Personally I'd recommend Paul Krugman's Economics. Although I'm a libertarian and disagree with him on many things, I find the textbook to be fantastic. There's a real world example explaining each concept at the beginning of each chapter. There is also a European edition containing Europe specific examples.
If you want to learn more about linking economics with real world issues your best bet is probably to read economics blogs.
Man, Economy and State by Murray Rothbard
Economics In One Lesson by Henry Hazlitt
Human Action by Ludwig von Mises
Road To Serfdom by Friedrich Hayek
End The Fed by Ron Paul
Principles of Economics by Carl Menger
These books are all you'll ever need to be an economist. Economics is something you can't learn in school. Good luck.
All of the above come from the Austrian school of economics. If you're starting out, you'd be better off approaching it from less of a slant.
Personally, I'd reccomend The Wealth of Nations by Adam Smith, the Road to Freedom by Milton Friedman, Globalisation and its Discontents by Joseph Stiglitz and The Return of Depression Economics by Paul Krugman along with Krugman's economics textbook. These give a much more balanced introduction to start you off.
That being said, Economics in One Lesson is a must read for would be economists of all stripes.
Not too sure that's a book. I think you might be getting Hayek's The Road to Serfdom and Friedman's Capitalism and Freedom mixed up?
Point taken! Just pointing out that starting out by only reading one school of economics mightn't be the best idea at first!
Gah you're right, typed the above out in a hurry.
Capitalism and Freedom is what I meant, it's an excellent introductory book to economics.
The Road to Serfdom is also worth reading though!
+1 for Capitalism and Freedom.
I like economics mainly for the real world applications, one benefit is being able to understand(somewhat!) the things that are happening on the news. Likewise, it's nice being able to answer questions you hear getting asked all the time like "Why the hell is product X so expensive?" or being able to understand how the stock exchange and exchange rates work.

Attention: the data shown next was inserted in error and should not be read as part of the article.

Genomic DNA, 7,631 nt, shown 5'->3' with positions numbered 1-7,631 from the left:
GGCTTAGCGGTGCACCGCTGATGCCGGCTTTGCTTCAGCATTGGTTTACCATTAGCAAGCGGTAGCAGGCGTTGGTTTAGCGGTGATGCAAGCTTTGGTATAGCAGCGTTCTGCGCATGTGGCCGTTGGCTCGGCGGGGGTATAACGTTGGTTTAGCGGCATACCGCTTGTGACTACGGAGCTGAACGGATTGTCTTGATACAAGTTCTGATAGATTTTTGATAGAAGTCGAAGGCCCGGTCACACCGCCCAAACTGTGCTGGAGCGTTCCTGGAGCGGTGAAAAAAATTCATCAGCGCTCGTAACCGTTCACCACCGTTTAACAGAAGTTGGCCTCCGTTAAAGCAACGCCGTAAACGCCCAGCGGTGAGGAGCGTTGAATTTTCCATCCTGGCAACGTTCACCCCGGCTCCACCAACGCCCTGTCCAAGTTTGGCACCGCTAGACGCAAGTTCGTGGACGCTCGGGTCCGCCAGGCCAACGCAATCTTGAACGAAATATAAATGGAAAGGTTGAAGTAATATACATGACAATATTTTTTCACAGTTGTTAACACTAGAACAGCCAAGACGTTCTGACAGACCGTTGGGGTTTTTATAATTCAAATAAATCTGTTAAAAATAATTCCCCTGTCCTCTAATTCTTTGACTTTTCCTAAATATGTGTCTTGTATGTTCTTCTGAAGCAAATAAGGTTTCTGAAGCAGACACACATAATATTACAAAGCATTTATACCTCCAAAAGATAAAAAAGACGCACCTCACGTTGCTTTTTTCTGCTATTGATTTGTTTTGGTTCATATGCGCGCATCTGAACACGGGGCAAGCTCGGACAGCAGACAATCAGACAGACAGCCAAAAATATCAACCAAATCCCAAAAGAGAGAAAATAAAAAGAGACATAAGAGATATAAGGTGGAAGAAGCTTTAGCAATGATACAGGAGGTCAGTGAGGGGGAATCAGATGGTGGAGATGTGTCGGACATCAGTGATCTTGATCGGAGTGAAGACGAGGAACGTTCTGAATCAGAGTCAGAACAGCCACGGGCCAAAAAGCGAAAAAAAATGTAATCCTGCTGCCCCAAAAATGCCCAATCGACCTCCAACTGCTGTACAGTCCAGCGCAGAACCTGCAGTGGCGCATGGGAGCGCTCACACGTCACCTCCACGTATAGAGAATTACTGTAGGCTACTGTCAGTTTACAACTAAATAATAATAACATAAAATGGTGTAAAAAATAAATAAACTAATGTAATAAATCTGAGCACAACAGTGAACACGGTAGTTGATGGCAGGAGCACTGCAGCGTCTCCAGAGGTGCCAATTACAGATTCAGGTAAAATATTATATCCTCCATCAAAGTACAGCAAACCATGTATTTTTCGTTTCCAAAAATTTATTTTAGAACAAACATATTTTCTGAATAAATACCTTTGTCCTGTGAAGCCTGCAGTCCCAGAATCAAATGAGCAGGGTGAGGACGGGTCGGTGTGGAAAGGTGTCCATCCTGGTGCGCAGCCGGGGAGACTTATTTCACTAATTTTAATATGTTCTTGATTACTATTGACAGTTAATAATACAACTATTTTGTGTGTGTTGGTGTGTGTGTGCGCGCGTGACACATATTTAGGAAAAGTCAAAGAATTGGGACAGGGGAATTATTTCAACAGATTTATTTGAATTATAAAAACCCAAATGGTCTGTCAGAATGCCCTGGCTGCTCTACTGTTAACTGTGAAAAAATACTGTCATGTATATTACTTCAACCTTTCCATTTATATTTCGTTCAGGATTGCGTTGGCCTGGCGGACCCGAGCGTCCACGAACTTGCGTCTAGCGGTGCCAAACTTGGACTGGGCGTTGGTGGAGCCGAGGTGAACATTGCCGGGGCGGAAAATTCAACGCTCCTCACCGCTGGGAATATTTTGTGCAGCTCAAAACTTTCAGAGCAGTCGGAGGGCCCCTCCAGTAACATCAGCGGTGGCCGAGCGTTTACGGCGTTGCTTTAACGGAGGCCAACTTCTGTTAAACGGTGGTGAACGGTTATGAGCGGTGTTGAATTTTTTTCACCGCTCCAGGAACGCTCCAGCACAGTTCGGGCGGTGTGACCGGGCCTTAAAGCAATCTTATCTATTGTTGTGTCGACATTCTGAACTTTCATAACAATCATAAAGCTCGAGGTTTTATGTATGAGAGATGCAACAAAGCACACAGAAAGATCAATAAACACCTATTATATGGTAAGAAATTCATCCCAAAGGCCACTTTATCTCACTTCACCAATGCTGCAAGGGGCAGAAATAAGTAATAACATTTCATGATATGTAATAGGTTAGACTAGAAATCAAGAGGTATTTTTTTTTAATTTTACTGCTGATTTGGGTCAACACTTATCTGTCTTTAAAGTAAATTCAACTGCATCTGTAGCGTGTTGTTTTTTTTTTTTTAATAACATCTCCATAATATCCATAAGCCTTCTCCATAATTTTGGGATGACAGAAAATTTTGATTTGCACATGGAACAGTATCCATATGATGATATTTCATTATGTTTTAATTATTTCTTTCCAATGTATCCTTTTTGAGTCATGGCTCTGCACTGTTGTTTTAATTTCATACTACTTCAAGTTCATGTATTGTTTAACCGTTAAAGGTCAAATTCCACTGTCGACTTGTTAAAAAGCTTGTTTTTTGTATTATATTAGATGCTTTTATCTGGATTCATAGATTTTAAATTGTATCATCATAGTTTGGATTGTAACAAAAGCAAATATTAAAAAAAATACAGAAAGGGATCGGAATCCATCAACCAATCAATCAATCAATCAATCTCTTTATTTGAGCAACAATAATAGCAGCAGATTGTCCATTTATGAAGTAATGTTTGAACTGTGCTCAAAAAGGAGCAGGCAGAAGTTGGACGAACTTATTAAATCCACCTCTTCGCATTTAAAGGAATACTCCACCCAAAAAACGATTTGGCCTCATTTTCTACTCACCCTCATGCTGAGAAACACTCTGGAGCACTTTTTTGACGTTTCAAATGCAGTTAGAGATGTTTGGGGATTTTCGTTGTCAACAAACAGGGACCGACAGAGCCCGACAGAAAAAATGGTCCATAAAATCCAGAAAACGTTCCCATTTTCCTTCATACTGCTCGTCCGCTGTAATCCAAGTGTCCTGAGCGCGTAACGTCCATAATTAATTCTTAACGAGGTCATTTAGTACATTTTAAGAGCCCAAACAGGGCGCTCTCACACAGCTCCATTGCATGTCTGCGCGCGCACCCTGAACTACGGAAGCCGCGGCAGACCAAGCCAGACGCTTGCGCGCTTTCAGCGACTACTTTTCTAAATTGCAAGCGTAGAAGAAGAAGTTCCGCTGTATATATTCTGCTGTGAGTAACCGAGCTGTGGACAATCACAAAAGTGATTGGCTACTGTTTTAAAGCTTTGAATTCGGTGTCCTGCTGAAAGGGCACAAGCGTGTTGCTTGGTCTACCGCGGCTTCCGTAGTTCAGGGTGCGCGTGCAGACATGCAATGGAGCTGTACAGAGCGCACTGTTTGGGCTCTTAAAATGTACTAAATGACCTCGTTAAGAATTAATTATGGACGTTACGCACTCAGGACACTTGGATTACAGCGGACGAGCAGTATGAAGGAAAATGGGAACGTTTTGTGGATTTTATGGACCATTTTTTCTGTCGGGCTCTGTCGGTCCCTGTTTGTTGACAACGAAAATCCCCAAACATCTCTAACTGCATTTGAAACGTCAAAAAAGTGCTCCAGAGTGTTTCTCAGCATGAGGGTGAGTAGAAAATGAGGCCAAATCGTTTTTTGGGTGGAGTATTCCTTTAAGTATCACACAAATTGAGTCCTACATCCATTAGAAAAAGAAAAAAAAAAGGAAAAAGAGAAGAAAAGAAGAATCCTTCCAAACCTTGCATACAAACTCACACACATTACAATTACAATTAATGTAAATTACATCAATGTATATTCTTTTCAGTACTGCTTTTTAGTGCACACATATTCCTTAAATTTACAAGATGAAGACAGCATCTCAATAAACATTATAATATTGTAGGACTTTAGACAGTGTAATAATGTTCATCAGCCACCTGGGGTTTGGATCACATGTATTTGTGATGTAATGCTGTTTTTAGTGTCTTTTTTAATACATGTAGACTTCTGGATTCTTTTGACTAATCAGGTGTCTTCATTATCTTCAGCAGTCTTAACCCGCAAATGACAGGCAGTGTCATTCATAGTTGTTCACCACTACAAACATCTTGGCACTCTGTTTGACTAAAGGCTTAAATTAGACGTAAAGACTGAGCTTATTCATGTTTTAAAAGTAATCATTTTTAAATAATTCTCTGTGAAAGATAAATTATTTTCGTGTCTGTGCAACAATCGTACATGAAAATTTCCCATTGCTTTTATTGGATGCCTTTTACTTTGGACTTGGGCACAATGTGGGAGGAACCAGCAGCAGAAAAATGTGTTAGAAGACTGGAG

I also read books like Economics of Public Issues which talks about the economics of prostitution, housing/rent prices and even ticket touting. Anything that can be applied to real life, day to day scenarios/arguments you have in the pub interests me.
It might be a good idea to point out this thread, which has many recommendations and sources. I'll merge the two threads once this one dies.
I agree, it's a good thing to hear something from all sides before delving too deep into any subject. Although the Austrian School does have all the good stuff
+1 - Austro is the right stuff.
Good luck with Keynes/Krugman - let's bring the markets to yet another standstill.
Would you not agree it's far better for people to make up their own minds? Start from a broad perspective than hone in on the area that interests you most and that you most agree with.
Far better than starting out identifying yourself as a monetarist, Keyensian or whatever.
You can approach it any way you like. I can approach a sum of 2 + 2 with a answer of 10 - it still doesn't make it right. Keynesian-ism is fundamentally flawed as it advocates the unwarranted expansion of credit leading to bubbles, and in turn, recessions/depressions. We've been down this road before - how long have we to remain on this path to nowhere?
Good to see that the arrogance of the 'Austrian School' still burns strong.
Economics is fun, so long as you use it only to analyse the past, not the future. (and to think, the latter is my profession!)
What I like most about economics is the breadth of its analysis into how human being interact with society, and how societies interact with one another.
As such, a conversation on economics can take in politics, philosophy, sociology, history, mathematics and all in all, wonderful, endless debate. The only time I ever avoid economics debates is when individuals insist on sticking to the ideas pertaining to a particular movement at the expense of opening their minds, or engage in aggressively dogmatic economic philosophies, which is when the whole thing starts becoming a bore.